Welcome to another episode of the podcast. Today I want to talk about writing food memoirs. One of my private coaching clients is discerning the format of the food/cooking book she wants to write. Part of her wants to write a memoir and part of her a cookbook. One would be more story-driven, and the other more recipe-driven. She was then questioned whether she needed to write a book proposal for a memoir and wanted me to tell her what to do.
As a coach, I try to avoid telling my clients my opinion about what they should do. I believe that they have internal guidance that directs them what to do and helps them have their own back and feel good about their decision. So, I do feel that not giving a direct response is a challenge because that’s often what my coaching clients desire – someone to validate their next step. As a coach, I certainly want to facilitate their decision-making process, and let them create their own results. But, in this instance, I also wanted an informed answer, from someone in the trenches, about whether writing a book proposal for her book concept was necessary.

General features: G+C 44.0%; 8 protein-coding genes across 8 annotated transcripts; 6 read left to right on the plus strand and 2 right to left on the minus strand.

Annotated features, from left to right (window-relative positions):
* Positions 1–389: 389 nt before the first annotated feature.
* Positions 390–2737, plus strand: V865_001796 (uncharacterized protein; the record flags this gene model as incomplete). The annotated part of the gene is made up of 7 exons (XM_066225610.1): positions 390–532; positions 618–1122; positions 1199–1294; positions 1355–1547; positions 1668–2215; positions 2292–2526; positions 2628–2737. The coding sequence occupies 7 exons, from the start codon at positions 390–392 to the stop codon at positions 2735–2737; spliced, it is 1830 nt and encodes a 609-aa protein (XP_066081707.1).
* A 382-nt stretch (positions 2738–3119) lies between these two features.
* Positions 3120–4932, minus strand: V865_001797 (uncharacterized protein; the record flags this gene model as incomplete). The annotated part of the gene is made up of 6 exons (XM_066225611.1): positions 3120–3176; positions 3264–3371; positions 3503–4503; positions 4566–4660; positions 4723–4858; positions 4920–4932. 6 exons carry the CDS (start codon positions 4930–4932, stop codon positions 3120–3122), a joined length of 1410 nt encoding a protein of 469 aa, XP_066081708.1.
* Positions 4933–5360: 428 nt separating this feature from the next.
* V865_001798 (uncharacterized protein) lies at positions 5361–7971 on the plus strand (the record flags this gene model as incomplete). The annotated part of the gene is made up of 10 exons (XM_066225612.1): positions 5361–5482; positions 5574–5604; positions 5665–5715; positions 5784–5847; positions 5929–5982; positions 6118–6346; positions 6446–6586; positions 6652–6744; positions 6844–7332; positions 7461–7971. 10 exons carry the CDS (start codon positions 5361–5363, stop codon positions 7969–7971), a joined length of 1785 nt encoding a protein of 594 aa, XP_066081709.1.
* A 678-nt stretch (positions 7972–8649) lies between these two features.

To get an informed answer, I emailed colleagues who are editors at traditional publishing houses and university presses. I asked them if they received a submission for a food memoir, would they expect to see a proposal or manuscript? Much to my delight, they all responded. (Never underestimate the power of asking and never be afraid to ask!) And here are their answers:
Editor #1: She needs to write a proposal but does not need to write a full manuscript.
Editor #2: I would advise the author to put together a proposal if possible. It is a wonderful and helpful exercise and ultimately will be a strong snapshot for a publisher or agent to gather information quickly about the project. It is important to include marketing thoughts and comparable books as well.
Editor #3: My recommendation would be to put together a book proposal first to solicit either an agent or a traditional publisher, whether or not she has a manuscript completed. When soliciting an agent or editor, they are going to be bogged down with submissions so even if she has a completed manuscript, a comprehensive proposal is going to be much more compelling to catch their eye. My recommendation would be to keep it simple but engaging (around 8-10 pages is about perfect because you can include a lot of important information without asking too much time of the agent/editor.)
Editor #4: A proposal is a way to go. That’s what literary agents and editors/publishers are going to want to see: an outline, sample chapter, author bio, competitive/comparative title overview, marketing strategy.
So if you’re reading this, and want to find a publisher for your cookbook or your food memoir or any work of non-fiction related to health, wellness, or food, write a proposal. Don’t write your entire manuscript. …